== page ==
A Guide To Thatch


Why use thatch?

In days gone by buildings were lightly constructed of irregular materials such as wattle and daub with cruck beams. This type of construction did not lend itself to the use of heavy materials such as slate, clay and stone for the roof. Thatch was simply the lightest roofing material around at the time. In addition, thatch, in one of its various guises, could be supplied from local resources. In early times wild vegetation such as reeds, heather and bracken were used extensively. Later, these were superseded with the advent of cultivated barley, rye, straw and wheat. Wheat straw tended to be the most predominantly used material in the south of England with reeds being popular in East Anglia and heather in the north of England and Scotland.


During the Middle Ages, thatch was primarily used by the poor on buildings such as farmhouses and cottages. Occasionally, it also came to be used on more substantial buildings including churches and large halls such as the great 1300 a.d. Norman castle at Pevensey in Sussex. With the coming of the Industrial Revolution, the Victorians made it possible to move alternative, cheaper roofing materials and particularly slate, from the quarries of Wales via the burgeoning railway network to virtually all parts of the United Kingdom. This marked a decline in the use of thatch as a building material. Mechanisation in the form of the combine harvester further added to this decline since the action of the machinery rendered wheat straw unsuitable for use as a thatching material. Norfolk reed, already prized for its strength and durability, became more sought after. The choice of different thatch led to the introduction of distinct regional styles. This trend was consolidated as local thatchers developed individual detailing which was then handed down from one generation to the next. Thatched buildings are still common in almost every county in the United Kingdom but the greatest concentration today is to be found in Devon, Cornwall and Dorset.

 

Thatching Materials


Today, only three types of thatching materials remain in general use in England; long straw, combed wheat reed and water reed. Long straw and combed wheat reed utilise the same material but differ in the method of construction:

Long straw, the threshing process for which leaves the material mixed and dishevelled, has a distinctive 'poured on' appearance when laid on the roof. This 'shaggy' look is retained throughout the life of the roof as, unlike the other two methods, the material does not compact when laid. Of the various types of thatching material in common usage, in rural England long straw was one of the first applications to be used in its different forms.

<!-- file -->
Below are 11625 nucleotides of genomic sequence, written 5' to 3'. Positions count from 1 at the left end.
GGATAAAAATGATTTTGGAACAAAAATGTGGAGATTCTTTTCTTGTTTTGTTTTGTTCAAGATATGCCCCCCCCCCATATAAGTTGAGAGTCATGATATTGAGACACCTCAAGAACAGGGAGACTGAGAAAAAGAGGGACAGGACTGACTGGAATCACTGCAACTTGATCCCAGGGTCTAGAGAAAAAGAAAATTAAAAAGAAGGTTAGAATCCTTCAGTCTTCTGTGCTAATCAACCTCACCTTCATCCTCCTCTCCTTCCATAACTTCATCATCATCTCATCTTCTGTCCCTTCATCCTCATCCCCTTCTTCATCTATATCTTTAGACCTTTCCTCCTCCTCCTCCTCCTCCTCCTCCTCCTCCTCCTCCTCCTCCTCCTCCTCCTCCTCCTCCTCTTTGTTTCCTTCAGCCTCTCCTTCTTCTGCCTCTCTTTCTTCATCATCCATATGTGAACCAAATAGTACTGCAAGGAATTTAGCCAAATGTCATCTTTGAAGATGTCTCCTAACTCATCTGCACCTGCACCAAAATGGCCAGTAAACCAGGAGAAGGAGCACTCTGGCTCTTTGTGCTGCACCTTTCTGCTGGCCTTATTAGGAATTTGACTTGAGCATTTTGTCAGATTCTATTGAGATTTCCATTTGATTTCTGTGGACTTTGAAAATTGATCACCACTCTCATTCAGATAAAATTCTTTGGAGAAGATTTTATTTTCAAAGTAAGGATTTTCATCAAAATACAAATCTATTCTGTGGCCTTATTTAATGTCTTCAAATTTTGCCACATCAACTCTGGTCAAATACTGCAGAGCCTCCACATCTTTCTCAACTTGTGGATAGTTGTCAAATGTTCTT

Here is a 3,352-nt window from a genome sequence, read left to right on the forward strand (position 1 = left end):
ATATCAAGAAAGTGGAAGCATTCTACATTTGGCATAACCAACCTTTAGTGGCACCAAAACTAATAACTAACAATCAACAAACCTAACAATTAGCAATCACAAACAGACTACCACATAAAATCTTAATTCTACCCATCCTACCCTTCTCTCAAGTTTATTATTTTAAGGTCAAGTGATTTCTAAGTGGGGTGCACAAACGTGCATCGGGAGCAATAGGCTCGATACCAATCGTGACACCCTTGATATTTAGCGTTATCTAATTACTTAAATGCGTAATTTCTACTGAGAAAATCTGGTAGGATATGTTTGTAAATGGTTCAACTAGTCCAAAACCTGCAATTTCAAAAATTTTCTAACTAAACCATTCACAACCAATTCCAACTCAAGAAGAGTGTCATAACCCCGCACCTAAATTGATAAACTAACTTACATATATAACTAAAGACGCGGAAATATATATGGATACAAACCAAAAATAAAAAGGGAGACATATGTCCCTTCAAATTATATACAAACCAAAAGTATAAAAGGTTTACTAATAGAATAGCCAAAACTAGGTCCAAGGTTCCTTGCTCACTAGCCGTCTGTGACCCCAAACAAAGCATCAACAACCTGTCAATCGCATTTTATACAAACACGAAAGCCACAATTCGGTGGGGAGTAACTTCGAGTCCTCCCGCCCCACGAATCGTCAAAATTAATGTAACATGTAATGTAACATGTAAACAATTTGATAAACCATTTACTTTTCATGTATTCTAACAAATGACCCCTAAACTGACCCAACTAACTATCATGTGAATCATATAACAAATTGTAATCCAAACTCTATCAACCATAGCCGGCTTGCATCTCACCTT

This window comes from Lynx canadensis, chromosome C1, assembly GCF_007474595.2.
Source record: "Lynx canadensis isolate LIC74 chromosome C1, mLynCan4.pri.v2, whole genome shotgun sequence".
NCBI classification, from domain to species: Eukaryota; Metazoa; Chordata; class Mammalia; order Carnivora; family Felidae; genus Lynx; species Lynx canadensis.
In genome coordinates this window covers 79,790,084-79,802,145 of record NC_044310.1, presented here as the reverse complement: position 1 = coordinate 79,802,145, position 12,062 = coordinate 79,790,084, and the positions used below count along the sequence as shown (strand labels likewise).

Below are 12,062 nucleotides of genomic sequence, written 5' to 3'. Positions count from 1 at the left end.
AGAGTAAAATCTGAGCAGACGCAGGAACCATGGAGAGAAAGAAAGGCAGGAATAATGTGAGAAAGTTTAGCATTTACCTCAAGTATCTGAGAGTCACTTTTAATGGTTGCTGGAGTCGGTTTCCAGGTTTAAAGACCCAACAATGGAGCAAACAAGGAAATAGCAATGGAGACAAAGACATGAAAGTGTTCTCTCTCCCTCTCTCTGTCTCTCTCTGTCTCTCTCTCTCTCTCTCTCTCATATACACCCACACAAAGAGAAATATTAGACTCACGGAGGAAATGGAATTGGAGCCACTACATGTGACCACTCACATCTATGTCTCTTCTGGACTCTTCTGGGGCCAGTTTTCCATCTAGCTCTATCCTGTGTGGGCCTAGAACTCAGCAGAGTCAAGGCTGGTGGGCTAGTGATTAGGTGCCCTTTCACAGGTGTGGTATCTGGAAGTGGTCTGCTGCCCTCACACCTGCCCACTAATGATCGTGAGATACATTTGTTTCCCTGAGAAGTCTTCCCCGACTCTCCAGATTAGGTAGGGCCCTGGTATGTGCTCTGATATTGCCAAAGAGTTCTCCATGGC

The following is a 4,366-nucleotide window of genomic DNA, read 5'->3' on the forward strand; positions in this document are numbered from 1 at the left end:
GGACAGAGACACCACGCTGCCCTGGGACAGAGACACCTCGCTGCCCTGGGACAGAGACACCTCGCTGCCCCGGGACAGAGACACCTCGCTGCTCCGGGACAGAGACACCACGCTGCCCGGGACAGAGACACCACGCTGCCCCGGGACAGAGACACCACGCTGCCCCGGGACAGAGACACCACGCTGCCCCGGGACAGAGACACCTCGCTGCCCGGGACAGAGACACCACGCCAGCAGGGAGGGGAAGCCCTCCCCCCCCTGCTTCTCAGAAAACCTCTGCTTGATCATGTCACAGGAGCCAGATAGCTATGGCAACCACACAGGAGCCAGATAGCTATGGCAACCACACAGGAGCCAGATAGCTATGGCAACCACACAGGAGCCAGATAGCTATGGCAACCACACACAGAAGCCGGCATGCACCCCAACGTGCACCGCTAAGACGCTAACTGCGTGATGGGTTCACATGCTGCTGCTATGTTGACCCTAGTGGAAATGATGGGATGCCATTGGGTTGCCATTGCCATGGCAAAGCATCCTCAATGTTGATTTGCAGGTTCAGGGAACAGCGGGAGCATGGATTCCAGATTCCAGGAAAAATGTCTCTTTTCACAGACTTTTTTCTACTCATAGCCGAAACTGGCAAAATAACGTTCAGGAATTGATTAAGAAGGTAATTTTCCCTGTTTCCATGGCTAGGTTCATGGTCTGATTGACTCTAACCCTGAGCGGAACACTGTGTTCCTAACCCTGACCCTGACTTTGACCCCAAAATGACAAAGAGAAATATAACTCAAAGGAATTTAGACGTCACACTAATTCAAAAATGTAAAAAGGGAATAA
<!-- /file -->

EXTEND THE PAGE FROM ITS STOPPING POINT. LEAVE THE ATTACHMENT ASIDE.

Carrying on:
Combed wheat reed (Devon Reed) is applied quite differently and the finished article displays a much neater and more trimmed appearance. Popular in the south and west of England, wheat reed is dressed and knocked into shape whereas long straw is placed in position, then raked. A roof of wheat reed may be expected to last between 25 and 60 years with the duration being affected by a number of factors including roof pitch, material source, prevailing climate and region.

 

Generally regarded as a superior thatch, water reed - also known as Norfolk reed from whence it originated - is a completely different material in that it is a natural plant and not the by-product of an agricultural process. Famed for its longevity, the higher material price of water reed is to some extent offset by a reduction in labour and construction costs.

 

The appearance of a roof is determined not just by the choice of materials used but also according to the detailing of the eaves, ridges, dormers and surface decoration. Regional styles are apparent but often vary according to the methods practiced by a particular thatcher and passed down over the generations. In the South West for example, the 'tea cosy' look typified by cottages with single storey, whitewashed, thick cob walls support a roof of combed wheat reed piled in multiple layers, some of which may be several hundred years old. The sharper, more closely defined roof of water reed construction is widespread in Dorset and parts of the Home Counties. Water reed is coarser in texture, sharper in appearance and often displays a close cut, patterned ridge . Examples of long straw thatching will be found all over Southern England but are much in evidence in the cottages of Norfolk, Suffolk and Essex, characterised by their noticeably steep-pitched roofs where angles of 60 degrees are common. Long straw construction is easy to spot due to the fact that the eaves and barges are usually finished with 'liggers' ( criss-crossed lengths of split hazel or willow) seen on the pitch of the roof.